One solution is to use a third-party secure email provider, like LuxSci, so that:

  1. Your email messages are stored outside of Apple’s ecosystem
  2. You can have a greater range of security, archival, and backup options
  3. You can still send and receive email through your iPhone Mail App (or other third party Apps).

If you do not like or trust the Apple Mail App, iOS 14 allows you to change the default email App on your iPhone.   After all, even Apple’s Mail App has had its share of security vulnerabilities.  A google search will show you a lot of email application alternatives.

HIPAA Compliance and Apple.

If you are using your iPhone for work and your job requires HIPAA compliance,  you should be aware that Apple’s iCloud email is not HIPAA compliant.  Your organization will need to use a third-party email solution that does provide appropriate HIPAA compliant email, security, and a HIPAA Business Associate Agreement.  And it goes without saying that you should not be texting or sending ePHI through Apple iMessage, either.

LuxSci offers a variety of options that are great for meeting your security and compliance needs.

Talk with our team to see how our solutions can help your organization keep its data safe and navigate the regulatory minefield.

What Are Your Goals for Sending HIPAA-Compliant Emails?

Wednesday, October 7th, 2020

…and how Do They Influence Which Provider You Choose?

So, you’ve heard that you need to send HIPAA-compliant emails. Maybe your company is only just starting to send ePHI in its messages. Perhaps it just wants to be extra careful, and limit the potential repercussions if ePHI is accidentally sent in an email. It could have even been skirting HIPAA regulations all along, and has suddenly realized the error of its ways.

Whatever led you up to this point, you are doing the right thing by looking for a HIPAA-compliant email provider. But the regulations and the services that have been developed to abide by them can be complex, so it’s important to do your research and carefully think through your decision.

hipaa compliant email sending

Secure email sending

On top of making sure that a potential service meets your compliance and security needs, you also need to consider the goals of your HIPAA-compliant email sending. Obviously, we can’t tell you what your goals are, but we can give you some suggestions that will help you refine them.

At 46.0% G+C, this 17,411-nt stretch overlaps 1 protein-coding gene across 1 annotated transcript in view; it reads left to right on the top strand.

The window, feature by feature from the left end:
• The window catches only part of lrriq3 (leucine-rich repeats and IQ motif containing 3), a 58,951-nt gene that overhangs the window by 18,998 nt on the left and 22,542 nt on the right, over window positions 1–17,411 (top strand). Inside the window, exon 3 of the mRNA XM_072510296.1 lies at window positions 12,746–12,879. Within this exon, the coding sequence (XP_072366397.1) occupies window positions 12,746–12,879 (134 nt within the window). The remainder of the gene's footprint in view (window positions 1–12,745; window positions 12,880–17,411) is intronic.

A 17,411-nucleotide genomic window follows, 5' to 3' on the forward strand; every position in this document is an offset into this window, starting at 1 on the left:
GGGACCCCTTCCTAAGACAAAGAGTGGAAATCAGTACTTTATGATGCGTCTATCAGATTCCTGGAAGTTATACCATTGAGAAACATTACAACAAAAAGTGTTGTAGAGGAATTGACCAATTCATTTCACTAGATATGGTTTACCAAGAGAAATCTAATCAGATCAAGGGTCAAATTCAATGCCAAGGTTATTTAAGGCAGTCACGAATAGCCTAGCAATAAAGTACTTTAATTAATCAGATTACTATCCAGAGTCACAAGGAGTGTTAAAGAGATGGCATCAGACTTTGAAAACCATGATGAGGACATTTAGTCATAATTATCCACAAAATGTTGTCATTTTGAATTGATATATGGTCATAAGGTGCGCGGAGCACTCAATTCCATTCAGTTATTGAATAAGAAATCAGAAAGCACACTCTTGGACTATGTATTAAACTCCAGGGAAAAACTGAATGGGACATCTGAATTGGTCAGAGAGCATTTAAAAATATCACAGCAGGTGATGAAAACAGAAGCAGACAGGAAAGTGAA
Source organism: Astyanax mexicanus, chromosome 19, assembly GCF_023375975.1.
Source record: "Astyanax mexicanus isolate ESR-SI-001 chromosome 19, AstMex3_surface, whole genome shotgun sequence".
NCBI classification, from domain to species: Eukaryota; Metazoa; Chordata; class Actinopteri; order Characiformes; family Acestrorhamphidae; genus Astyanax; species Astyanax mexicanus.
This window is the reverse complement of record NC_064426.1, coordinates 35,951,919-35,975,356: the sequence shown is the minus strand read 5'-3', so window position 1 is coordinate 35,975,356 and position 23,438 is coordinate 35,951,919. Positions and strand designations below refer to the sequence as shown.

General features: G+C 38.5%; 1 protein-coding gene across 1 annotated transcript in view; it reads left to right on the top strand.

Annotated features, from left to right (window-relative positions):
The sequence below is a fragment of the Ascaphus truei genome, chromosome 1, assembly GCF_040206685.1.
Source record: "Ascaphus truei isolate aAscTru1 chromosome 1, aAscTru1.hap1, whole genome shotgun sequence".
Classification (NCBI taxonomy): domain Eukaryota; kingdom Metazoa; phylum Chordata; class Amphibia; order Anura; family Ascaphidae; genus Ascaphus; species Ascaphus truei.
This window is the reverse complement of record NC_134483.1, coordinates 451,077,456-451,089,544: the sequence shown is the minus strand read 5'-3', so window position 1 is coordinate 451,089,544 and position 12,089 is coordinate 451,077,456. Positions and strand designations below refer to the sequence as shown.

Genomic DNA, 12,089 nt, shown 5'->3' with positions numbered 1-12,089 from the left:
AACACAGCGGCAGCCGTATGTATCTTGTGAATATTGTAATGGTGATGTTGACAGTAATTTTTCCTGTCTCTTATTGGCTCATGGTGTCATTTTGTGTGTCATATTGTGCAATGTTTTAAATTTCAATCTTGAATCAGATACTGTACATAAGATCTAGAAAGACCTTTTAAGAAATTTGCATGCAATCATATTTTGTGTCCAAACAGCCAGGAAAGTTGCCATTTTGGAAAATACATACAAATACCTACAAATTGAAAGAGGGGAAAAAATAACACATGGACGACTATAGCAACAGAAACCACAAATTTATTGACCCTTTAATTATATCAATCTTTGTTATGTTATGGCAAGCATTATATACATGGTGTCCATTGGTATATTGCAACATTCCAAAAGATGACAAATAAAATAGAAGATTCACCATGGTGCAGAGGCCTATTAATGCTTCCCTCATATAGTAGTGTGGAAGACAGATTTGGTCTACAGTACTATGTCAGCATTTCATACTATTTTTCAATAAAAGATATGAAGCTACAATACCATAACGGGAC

Are You Intending to Send ePHI, or Do You Just Want a HIPAA-Compliant Service to Be Careful?

Some organizations may want to directly email ePHI to their patients, so they need to focus on how they can do this effectively, while keeping both their patients and their businesses safe. For example, a doctor’s clinic may want to offer to send out test results via email.

Due to the high risk of exposing this information, it will probably want to opt-out encryption, rather than opt-in. Measures like this can significantly reduce the chances of accidentally sending out unprotected ePHI.

In contrast, other companies may only want to send ePHI on rare occasions, so they may find opt-in encryption more convenient. The point is that every organization has its own set of requirements, and they need to find a suitable email service for their individual circumstances.

Some will want a service that is tightly locked down to limit their risks, while others May have a high risk tolerance.

Do You Plan on Using It as Your Everyday Email Service, or for High Volume Messaging?

If you just want a HIPAA-compliant email service for everyday use, something like LuxSci’s Secure Email is a great option. Alternatively, if your main goal is to send out emails in bulk, you will need something like our Secure High Volume Sending.

Do You Want to Send Transactional Messages, Marketing Emails, or Both?

As obvious as it seems, marketing emails are messages that are mainly sent out for marketing purposes. These include newsletters and product updates. On the other hand, transactional emails are those that are essential for customer interactions with the company. Many different things qualify as transactional emails, from onboarding messages, to password resets, to receipts, and much more.

Savvy companies don’t just see transactional emails as a bland part of conducting business. Instead, they use them as opportunities to add in a little marketing for their products, services, or simply overall brand awareness.

Before you make your decision on an email platform, you should consider how you want to use the service, and which solutions cater best to those needs.

Do You Have an In-House Graphic Designer, or Do You Need Intuitive & Professional-Looking Templates?

If your company has its own graphic designer, or the budget to outsource it, then it may not need beautiful email templates. Not every organization has those resources on hand, and many just want something that looks good without having to put in a lot of effort. Your company’s current setup and goals will influence whether you look for a HIPAA-compliant email provider that offers these ready-made templates.

Do You Need Analytics that Help You Measure the Effectiveness of Your Campaigns?

If your goal is to have the most effective campaign possible, then you need to measure everything. Of course, this is only possible with a marketing service that has a comprehensive analytics platform. LuxSci’s Secure Marketing solution offers A/B testing, which allows you to compare two different approaches to see which is best.

It also features a range of reports that tell you who opened emails, what they clicked on, the bounce rate, whether messages were marked as spam, and much more. If you need this type of in-depth knowledge in your email campaigns, it will be an important factor in which email service you ultimately end up choosing.

LuxSci’s HIPAA-compliant email services aim to combine the functional features you need for high performance, alongside the security mechanisms required to stay within the regulations. Together, these provide adaptable services for those in the healthcare sector and for other businesses that deal with ePHI.

Is Amazon Simple Email Service (SES) HIPAA Compliant?

Thursday, March 19th, 2020